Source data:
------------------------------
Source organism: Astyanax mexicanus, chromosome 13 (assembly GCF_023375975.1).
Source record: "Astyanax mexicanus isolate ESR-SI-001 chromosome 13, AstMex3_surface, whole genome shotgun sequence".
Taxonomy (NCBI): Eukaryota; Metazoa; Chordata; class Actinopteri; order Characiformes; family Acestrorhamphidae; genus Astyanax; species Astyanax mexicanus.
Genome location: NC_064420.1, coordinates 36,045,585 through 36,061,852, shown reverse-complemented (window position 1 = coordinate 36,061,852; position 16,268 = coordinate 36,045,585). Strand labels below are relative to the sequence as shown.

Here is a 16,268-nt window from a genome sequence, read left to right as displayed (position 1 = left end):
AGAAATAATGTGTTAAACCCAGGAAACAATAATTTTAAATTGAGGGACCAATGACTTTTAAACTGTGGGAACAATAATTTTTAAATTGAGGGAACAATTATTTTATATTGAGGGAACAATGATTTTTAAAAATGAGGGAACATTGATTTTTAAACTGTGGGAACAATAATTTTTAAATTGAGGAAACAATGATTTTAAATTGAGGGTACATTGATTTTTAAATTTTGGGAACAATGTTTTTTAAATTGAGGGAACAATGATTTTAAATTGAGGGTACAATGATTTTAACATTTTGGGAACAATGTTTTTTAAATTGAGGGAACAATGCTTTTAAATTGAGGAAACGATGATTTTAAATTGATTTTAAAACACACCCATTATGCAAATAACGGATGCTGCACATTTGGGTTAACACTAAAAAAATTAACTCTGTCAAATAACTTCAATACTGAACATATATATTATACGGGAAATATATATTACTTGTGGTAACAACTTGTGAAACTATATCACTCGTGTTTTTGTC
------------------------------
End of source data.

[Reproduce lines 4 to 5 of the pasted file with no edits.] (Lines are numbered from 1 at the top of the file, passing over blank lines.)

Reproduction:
Genome location: NC_064420.1, coordinates 36,045,585 through 36,061,852, shown reverse-complemented (window position 1 = coordinate 36,061,852; position 16,268 = coordinate 36,045,585). Strand labels below are relative to the sequence as shown.

Here is a 16,268-nt window from a genome sequence, read left to right as displayed (position 1 = left end):